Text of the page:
Constance and James will travel between Rio and Rillington many times, importing a large car each time for the duration of their stay.
Fausto, the son of Constance’s step-mother Etelvina’s first marriage, will marry Dorothy Thorp, sister of Constance’s husband, James Thorp.
Constance will die in 1968 in Rio.
Sydney Marcus and Walter both marry and continue their lives in Brazil. Sydney Marcus dies in 1946, Walter lives until 1987.
Hetty Barker carries on living at Beechwood House. She is a member of the PCC and gives talks to the WI on such subjects as ‘Making Mats out of Binder Twine’. On the 1939 register she is living at Beechwood with Annie Berrimans, a domestic servant and at least one young girl, possibly an evacuee. She dies in 1958 aged 76 and is buried in the cemetery extension on February 13th. An Amy Thorp is also buried in Rillington, described as ‘our mother’. She turns out to be the daughter of Esther and Robert Barker, half sister of Mark Sutton and also mother-in-law to his daughter, Constance Rebecca. I’m still working this one out!( She married a James Thorp in Manchester, a millwright then boarding house keeper, was mother of another James Thorp who married Constance). The Thorps have connections in Holland and Russia!
As for William Arthur Calam, co-respondent in the divorce, he worked as a builder, stonemason and monumental mason in Rillington. He married Florence Dent, (spinster, illegitimate) on April 4th 1914. and they took up residence at ‘Orival’ on Malton Road. They had one daughter, William Arthur died on July 19th 1933 and his wife and daughter moved away.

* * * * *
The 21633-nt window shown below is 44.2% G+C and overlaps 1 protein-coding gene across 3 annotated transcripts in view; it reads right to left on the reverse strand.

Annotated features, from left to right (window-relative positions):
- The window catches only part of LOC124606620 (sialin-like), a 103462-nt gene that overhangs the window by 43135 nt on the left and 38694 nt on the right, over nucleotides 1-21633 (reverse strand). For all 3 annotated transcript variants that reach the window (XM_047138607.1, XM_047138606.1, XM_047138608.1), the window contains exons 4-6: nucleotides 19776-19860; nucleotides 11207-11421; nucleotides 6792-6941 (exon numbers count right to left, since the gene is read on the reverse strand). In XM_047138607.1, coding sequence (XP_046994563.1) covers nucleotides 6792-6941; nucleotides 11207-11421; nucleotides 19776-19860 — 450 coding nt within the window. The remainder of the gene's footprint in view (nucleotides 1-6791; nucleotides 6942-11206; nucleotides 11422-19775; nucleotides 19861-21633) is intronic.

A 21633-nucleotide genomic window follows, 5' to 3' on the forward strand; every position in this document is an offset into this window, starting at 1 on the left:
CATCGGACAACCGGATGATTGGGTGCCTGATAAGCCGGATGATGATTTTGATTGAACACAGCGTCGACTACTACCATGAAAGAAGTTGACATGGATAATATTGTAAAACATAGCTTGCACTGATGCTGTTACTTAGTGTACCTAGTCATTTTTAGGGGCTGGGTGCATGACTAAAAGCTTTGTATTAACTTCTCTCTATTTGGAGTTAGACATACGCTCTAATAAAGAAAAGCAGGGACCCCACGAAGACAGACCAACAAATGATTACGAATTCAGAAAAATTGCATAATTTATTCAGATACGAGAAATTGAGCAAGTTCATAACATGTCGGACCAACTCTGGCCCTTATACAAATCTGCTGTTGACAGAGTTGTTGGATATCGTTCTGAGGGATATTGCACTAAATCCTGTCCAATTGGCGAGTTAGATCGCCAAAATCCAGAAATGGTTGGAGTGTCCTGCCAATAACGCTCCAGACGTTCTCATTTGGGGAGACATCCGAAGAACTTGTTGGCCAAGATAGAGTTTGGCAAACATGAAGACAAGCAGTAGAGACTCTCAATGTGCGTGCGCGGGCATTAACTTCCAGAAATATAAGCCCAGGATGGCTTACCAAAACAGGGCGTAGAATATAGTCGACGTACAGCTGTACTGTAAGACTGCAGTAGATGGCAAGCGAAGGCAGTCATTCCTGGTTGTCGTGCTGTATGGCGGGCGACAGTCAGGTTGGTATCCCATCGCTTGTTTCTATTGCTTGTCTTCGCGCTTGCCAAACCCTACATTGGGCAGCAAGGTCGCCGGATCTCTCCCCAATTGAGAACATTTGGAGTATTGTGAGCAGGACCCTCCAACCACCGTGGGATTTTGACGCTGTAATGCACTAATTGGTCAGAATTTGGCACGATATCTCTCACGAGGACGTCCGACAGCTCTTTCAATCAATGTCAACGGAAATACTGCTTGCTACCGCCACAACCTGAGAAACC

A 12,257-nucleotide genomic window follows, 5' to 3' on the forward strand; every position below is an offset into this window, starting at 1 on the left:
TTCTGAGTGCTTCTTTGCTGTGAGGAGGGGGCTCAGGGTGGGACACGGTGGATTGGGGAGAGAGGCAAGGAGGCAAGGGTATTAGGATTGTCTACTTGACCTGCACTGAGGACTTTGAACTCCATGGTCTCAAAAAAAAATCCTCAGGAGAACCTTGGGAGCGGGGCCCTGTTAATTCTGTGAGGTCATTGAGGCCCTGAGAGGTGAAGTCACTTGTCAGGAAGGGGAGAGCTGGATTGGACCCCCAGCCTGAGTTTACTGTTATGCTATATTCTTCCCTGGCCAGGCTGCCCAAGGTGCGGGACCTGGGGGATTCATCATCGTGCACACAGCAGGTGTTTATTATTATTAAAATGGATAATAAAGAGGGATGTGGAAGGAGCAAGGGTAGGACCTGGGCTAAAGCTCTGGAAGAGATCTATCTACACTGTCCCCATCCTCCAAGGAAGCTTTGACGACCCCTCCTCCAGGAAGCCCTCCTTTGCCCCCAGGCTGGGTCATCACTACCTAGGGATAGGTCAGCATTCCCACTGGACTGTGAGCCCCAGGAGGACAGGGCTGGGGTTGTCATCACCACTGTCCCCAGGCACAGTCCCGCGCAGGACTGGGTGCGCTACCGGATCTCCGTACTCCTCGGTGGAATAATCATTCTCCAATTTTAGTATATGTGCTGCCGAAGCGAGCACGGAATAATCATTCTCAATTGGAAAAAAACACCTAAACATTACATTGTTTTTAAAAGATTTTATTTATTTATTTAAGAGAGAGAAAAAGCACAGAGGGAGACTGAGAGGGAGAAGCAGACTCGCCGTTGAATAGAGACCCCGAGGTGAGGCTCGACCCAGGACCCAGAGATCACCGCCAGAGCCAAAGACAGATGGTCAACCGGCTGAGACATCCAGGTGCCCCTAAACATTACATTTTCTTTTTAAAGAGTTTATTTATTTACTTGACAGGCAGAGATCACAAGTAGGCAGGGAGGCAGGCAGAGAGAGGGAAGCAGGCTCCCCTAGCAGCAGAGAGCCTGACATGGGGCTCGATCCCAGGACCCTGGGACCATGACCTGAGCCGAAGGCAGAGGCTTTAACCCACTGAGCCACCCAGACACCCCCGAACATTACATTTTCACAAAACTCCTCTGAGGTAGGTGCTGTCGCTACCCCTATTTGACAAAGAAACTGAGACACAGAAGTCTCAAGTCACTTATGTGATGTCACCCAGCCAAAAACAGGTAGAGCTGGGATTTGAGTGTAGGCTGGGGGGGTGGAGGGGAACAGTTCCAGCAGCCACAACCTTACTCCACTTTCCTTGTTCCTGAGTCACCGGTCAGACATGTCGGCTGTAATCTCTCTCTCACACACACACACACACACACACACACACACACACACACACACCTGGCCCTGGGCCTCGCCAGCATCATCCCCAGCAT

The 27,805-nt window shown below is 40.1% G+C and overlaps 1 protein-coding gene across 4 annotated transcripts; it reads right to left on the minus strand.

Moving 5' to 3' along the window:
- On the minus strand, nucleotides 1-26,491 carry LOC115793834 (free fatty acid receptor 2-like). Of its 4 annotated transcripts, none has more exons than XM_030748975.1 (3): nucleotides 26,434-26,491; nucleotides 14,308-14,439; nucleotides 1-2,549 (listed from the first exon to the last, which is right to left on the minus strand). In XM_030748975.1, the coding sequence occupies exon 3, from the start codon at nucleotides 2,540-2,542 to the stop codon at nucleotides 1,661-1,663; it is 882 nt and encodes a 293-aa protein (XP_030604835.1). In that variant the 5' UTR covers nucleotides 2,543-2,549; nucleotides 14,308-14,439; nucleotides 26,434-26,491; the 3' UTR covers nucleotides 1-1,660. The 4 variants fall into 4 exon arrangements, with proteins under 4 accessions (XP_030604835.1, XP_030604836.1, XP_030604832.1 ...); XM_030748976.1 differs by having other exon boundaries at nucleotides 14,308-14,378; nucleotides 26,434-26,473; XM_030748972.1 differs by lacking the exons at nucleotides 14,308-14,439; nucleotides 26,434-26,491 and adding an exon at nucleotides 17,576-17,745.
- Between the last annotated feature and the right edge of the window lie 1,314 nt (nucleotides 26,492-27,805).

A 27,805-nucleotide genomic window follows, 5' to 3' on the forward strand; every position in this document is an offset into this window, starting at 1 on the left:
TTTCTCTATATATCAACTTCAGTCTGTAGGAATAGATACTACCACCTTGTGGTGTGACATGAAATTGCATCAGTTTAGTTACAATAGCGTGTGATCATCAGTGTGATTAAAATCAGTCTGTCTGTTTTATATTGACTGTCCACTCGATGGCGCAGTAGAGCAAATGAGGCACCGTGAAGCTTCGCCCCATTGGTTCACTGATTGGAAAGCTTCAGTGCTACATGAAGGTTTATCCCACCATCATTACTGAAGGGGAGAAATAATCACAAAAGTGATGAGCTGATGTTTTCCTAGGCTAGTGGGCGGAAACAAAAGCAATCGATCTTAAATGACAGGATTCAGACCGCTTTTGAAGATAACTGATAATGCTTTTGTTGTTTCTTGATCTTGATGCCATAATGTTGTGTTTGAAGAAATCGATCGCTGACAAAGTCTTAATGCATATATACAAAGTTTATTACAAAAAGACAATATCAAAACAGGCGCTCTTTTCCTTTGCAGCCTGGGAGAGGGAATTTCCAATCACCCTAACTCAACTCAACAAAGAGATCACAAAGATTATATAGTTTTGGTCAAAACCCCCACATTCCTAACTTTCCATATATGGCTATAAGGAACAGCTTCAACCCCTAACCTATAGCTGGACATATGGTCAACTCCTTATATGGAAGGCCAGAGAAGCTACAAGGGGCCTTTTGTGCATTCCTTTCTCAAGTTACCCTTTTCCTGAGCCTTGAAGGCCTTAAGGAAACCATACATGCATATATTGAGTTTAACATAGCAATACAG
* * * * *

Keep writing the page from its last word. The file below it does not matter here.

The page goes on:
THE LAW COURTS.
THE RILLINGTON DIVORCE CASE; A DECREE NISI GRANTED.
The hearing of the case of Sutton v. Sutton and Calam was resumed yesterday in the Divorce Court before the president, Sir Gorrell Barnes and a special jury. The petitioner, Mr Mark Sutton, a mining engineer of Rio de Janeiro sought for a dissolution of his marriage with the respondent, Mrs Rebecca Sutton on the ground of her alleged misconduct with the co-respondent, Mr Arthur Calam at Rillington, Yorkshire. Answers were filed denying the petitioner’s allegations. The case had been adjourned from Friday last. Additional evidence was now given in support of the petitioner’s case.
Hetty Barker said that when Mrs Sutton was living at her mother’s house at Rillington from 1899(?) to 1901 she had seen Mrs Sutton under the influence of drink. The co-respondent, Mr Calam, came to the house to give music lessons to the son. Witness had found the respondent and co-respondent alone in the sitting room and on one occasion Mr Calam turned the lamp down and witness left the room.
Other witnesses also gave evidence in support of petitioner’s case.
For the defence the respondent, Mrs Sutton, was called. She said that she left her husband in Brazil in 1899 to come to England to be confined and she went to live at Rillington at the home of her husband’s mother, Mrs Barker. She unfortunately gave way to drink, but had afterwards given it up. She engaged the co-respondent to give lessons to her son and he came to the house for that purpose. She denied the truth of the allegations which had been made. She would swear that on the occasion when the lamp was turned down Calam did not kiss her. She had met Mr Calam once in Huddersfield and they had tea together. She admitted that she and Calam had exchanged presents.
Mr William Arthur Calam, the co-respondent, said that he was a bricklayer and a musician. He bore out the evidence of the respondent as to giving music lessons to the son. He denied that he had ever committed adultery with Mrs Sutton.
The jury found that the respondent and co-respondent had committed adultery.
The president granted the petitioner a decree nisi with costs against the co-respondent.
The Yorkshire Post, Wednesday, July 26, 1905